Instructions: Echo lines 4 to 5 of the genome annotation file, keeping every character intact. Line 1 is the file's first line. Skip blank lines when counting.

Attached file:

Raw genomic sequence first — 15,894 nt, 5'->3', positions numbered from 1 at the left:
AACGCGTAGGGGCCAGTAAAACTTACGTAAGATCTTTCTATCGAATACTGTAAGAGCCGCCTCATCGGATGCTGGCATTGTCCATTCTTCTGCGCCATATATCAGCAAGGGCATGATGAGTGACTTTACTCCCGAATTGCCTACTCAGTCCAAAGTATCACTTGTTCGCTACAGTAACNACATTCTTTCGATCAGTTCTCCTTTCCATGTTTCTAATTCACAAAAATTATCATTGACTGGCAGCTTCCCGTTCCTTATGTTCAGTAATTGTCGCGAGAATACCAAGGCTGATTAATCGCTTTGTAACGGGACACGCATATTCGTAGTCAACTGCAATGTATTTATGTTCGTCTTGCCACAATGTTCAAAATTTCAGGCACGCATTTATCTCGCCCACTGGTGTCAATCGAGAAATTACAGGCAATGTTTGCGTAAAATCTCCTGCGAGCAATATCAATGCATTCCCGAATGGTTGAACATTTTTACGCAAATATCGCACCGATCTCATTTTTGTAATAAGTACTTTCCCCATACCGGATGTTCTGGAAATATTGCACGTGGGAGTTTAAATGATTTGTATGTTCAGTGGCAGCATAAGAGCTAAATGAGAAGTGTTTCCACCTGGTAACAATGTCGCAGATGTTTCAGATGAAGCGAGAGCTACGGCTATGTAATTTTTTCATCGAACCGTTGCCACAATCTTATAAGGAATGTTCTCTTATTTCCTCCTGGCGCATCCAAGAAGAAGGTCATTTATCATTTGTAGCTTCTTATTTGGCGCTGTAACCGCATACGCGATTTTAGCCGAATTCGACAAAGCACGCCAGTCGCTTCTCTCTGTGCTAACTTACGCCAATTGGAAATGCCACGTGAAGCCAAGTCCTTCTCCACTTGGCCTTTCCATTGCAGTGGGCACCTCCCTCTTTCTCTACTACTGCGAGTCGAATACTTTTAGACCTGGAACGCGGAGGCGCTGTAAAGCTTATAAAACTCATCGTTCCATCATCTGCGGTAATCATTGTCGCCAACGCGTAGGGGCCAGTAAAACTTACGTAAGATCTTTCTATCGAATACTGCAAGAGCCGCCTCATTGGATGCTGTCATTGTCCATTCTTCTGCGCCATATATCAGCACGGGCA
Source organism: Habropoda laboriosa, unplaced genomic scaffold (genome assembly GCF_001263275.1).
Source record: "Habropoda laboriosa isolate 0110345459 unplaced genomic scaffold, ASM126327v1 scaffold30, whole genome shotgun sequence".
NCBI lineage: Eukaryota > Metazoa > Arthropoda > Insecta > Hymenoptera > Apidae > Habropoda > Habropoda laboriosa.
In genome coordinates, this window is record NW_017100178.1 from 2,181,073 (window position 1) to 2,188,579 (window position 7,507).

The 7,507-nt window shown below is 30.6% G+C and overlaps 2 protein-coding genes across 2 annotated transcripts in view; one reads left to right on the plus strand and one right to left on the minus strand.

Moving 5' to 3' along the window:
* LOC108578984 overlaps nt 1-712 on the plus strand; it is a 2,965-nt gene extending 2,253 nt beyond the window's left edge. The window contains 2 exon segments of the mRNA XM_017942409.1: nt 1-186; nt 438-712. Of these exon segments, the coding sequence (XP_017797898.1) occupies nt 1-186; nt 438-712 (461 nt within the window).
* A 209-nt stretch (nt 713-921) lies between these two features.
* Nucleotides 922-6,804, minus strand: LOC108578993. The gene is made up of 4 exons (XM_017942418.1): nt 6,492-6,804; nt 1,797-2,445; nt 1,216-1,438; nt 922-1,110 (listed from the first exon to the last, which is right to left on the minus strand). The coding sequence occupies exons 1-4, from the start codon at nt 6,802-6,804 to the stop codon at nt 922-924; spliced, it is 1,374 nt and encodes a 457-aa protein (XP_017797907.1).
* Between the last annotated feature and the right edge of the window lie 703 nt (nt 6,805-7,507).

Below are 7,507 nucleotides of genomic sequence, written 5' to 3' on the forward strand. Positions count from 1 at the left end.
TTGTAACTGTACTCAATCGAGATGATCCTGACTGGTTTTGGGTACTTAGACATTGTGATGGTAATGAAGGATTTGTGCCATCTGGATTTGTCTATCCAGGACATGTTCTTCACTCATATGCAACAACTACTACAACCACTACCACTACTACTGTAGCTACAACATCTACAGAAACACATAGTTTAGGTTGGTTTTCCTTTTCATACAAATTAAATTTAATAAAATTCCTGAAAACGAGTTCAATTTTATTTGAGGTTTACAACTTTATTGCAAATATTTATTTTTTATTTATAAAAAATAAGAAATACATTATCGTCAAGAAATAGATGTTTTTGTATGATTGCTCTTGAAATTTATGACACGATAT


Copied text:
Source record: "Habropoda laboriosa isolate 0110345459 unplaced genomic scaffold, ASM126327v1 scaffold30, whole genome shotgun sequence".
NCBI lineage: Eukaryota > Metazoa > Arthropoda > Insecta > Hymenoptera > Apidae > Habropoda > Habropoda laboriosa.